THE HAGUE, Netherlands – Iran (search) threatened on Thursday to resume its uranium enrichment program if talks with European nations this week fail.
Speaking after a meeting with his Dutch counterpart, Iranian Foreign Minister Kamal Kharrazi said Friday's talks were critical.
"If talks with European Union are not successful tomorrow, negotiations will collapse and we will have no choice but to restart the uranium enrichment program," Kharrazi said Thursday.
France, Britain and Germany have been negotiating with Iran, seeking guarantees that it won't use its nuclear program to make weapons, as Washington suspects. Tehran insists the program — kept secret for two decades — is only for peaceful energy purposes.
Iran agreed in November to freeze uranium enrichment (search), but insists the move is temporary.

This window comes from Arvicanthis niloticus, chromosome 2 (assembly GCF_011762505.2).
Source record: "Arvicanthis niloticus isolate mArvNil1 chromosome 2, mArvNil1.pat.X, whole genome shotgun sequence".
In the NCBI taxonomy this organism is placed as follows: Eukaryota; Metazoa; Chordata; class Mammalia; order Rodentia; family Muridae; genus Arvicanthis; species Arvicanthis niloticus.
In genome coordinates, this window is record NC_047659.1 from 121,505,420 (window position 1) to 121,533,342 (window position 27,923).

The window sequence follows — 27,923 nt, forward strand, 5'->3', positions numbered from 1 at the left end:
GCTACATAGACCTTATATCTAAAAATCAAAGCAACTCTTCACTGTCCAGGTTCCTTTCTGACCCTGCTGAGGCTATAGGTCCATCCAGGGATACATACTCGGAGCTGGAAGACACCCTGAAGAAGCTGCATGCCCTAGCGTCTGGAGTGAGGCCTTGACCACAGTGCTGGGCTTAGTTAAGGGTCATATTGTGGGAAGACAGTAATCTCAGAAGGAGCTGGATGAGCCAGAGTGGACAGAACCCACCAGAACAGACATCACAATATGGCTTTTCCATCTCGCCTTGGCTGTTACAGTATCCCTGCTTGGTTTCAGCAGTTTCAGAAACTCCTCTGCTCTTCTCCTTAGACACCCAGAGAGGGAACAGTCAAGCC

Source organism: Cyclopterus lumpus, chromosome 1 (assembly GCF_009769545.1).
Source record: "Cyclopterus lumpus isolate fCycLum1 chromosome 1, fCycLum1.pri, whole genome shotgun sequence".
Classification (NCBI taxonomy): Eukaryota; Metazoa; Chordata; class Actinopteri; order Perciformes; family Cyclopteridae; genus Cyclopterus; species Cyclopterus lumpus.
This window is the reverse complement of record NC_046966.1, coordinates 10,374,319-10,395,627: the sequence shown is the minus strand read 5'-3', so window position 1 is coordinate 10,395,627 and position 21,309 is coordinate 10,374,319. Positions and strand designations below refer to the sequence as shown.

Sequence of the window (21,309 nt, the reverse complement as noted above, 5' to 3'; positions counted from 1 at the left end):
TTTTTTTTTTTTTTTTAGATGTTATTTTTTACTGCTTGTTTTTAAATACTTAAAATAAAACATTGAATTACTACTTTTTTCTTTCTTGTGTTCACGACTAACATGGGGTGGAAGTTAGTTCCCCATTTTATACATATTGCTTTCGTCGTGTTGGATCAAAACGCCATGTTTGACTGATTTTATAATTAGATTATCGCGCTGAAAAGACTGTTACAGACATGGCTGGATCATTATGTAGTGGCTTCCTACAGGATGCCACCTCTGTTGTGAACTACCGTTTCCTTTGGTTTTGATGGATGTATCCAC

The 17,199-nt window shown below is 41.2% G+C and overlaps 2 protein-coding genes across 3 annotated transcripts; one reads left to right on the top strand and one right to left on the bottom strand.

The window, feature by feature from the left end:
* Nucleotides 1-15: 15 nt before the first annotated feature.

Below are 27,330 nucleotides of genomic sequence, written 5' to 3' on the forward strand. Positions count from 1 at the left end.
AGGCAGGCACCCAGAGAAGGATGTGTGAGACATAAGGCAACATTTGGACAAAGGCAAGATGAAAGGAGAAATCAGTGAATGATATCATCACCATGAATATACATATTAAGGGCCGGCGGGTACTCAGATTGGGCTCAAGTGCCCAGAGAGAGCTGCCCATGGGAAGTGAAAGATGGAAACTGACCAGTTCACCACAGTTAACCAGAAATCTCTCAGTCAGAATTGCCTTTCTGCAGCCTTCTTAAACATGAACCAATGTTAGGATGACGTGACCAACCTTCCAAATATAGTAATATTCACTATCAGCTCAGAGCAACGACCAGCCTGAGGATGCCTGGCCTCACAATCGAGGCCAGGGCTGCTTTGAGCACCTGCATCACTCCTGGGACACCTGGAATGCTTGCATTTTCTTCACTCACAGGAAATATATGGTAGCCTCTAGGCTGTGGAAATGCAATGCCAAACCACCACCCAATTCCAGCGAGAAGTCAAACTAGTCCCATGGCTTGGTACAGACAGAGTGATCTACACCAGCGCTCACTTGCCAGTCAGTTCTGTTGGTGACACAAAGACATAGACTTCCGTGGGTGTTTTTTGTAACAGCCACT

The European countries have been trying to get Iran to make the freeze permanent.
But last week, a spokesman for Iran's foreign ministry said the country plans to resume uranium enrichment regardless of what comes out of the negotiations. Hamid Reza Asefi said then the freeze was not "a matter of a year, but months."
Karrazi, who spoke at a news conference after meeting with Dutch Foreign Minister Ben Bot, said his country's nuclear program is peaceful.
Iran has argued that the Nuclear Nonproliferation Treaty (search), of which it is part, allows it to pursue a peaceful nuclear program, including enriching uranium. Uranium enriched to low levels can be used as fuel in nuclear reactors to generate electricity, but further enrichment makes it suitable for a nuclear bomb.